Up In Smoke: Why Lodgepole Pines Love A Good Forest Fire

Lodgepole pine forest

Lodgepole pine forest

If you’re a homeowner, there’s nothing good about forest fires. But it may come as a surprise to learn that for some species, they’re essential. And one of them is the flagpole-shaped tree known as the Rocky Mountain lodgepole pine.


If you’re a skier, you’re probably already familiar with the lodgepole pine. The tall, slender tree often serves as a repository for underwear tossed from the ski lifts. A common sight at higher elevations, the pines pierce the slopes like pencils, while towering over other plants in the landscape.

According to the USDA Forest Service, the lodgepole pine is one of the most widely distributed tree species in western North America. The Rocky Mountain variety, Pinus contorta latifolia, grows in northwest Canada, the Black Hills of South Dakota and as far south as Colorado, central Utah and eastern Oregon.

Distribution map for Rocky Mountain Lodgepole pines

Distribution map of the Rocky Mountain lodgepole pine

One look up the mountain and you can’t miss them blanketing the slopes in pure, dense stands. Lodgepole pines don’t leave much room for other species. In fact, their slender, reddish brown trunks are packed so tightly together that their lower branches self-prune as they grow. As a result, they tend to develop thin, narrow crowns of stiff, yellow-green needles.

lodgepole pine forest

Still, despite their impressive heights of 150′ or more, lodgepole pines seldom attain large diameters. In Utah, for example, some 50′ trees have diameters that measure just around 5 inches. In general, lodgepole diameters rarely reach more than 16 inches. Yet most trees enjoy a lifespan of 150 to 200 years, with some living for over 400.


So why do lodgepole pines like fire? It’s all about reproduction. As the name implies, all conifers reproduce from seeds that are housed in their cones. In the case of Rocky Mountain lodgepole pines, the seeds are located in cones on their uppermost branches. These cones can be either closed (serotinous) or open (non-serotinous).

Closed cone/Photo credit: Oregon State University Dept. of Horticulture

Open cone/Photo credit: Oregon State University Dept. of Horticulture

And depending on what has occurred in nature over time, the cone may shift from one type to the other.


Most lodgepole forests in North America were established because of fire, in particular in the Rocky Mountains. As a result, in areas prone to fires, lodgepole pines typically bear serotinous cones.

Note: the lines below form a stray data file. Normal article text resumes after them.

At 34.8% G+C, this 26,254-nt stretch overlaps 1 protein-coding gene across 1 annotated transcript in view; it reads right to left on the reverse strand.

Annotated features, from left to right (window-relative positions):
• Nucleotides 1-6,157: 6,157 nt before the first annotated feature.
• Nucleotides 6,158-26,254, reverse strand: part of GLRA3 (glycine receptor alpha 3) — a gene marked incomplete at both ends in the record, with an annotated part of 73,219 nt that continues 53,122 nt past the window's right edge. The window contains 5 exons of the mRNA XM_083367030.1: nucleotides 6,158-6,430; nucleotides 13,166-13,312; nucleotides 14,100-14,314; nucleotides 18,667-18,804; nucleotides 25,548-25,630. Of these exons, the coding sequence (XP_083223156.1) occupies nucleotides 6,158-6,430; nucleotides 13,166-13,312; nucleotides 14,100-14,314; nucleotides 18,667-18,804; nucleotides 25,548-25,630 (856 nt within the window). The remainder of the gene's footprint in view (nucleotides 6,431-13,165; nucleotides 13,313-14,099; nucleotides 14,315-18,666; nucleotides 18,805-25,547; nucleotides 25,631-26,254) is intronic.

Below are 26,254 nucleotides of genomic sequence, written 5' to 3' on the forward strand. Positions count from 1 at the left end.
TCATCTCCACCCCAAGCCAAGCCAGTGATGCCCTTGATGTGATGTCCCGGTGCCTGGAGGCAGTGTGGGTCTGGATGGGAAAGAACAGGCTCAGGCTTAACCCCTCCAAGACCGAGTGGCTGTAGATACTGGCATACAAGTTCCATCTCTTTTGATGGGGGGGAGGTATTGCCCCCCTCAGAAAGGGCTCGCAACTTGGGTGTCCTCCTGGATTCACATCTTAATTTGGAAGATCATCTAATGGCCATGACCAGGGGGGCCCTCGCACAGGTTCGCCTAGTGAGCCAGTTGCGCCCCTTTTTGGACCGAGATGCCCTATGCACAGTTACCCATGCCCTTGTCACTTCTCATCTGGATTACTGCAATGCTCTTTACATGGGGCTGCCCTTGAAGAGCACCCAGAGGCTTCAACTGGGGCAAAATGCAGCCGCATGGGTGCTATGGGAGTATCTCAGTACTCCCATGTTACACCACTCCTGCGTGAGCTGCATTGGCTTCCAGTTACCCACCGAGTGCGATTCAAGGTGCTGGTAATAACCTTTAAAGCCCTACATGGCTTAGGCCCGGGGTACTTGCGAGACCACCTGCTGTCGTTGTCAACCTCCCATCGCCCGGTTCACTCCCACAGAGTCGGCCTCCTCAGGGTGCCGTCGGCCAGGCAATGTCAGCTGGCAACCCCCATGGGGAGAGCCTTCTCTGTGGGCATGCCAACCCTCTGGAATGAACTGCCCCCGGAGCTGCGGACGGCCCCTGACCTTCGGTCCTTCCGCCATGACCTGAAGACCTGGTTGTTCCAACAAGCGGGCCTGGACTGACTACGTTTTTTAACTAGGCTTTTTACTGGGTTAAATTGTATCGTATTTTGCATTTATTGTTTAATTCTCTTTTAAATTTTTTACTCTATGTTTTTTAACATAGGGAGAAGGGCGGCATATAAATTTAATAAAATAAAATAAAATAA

Why? Because serotinous cones are covered with a resin seal that must be melted to open. Forest fires provide the high temperatures the cones need, triggering them to release their seeds. 


Lodgepole pines are generally known as prolific seed producers. In fact, some lodgepole pines can produce up to 9,000 cones in a single growing season. As a result, the thin-barked tree’s susceptibility to fire enables it to release a vast amount of seeds. 

That being said, the trees may have to wait a long time for a fire, which often leads to a large accumulation of seeds. Indeed, it’s not uncommon for multiple years’ worth of cones to build up on a tree. Luckily for the species, though, the average serotinous cone can remain on the tree for at least 15 years, with some lasting more than 30.

Rocky Mountain National Park

In addition to unsealing its cones, fire creates the perfect soil for lodgepole seedlings, one rich in minerals and decomposed organic matter. The winged seeds settle easily into these freshly-prepared beds. This enables lodgepole pines to develop huge stands with great density. 

New lodgepole pines establishing after fire

And with each new forest fire, the stands regenerate new stands and the cycle continues.


The name ‘lodgepole’ refers to the use of the wood in teepees and lodges by native American people. Today, the tree is still a highly desirable source of timbers for rail fences, barns structures and log cabins.

Fence made from lodgepole timbers



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About carole funger

I'm a garden designer and Maryland Master Gardener living in the Washington, DC area. I blog about new trends in horticulture, inspiring gardens to visit and the latest tips and ideas for how to nurture your own beautiful garden. Every garden tells a story. What's yours?

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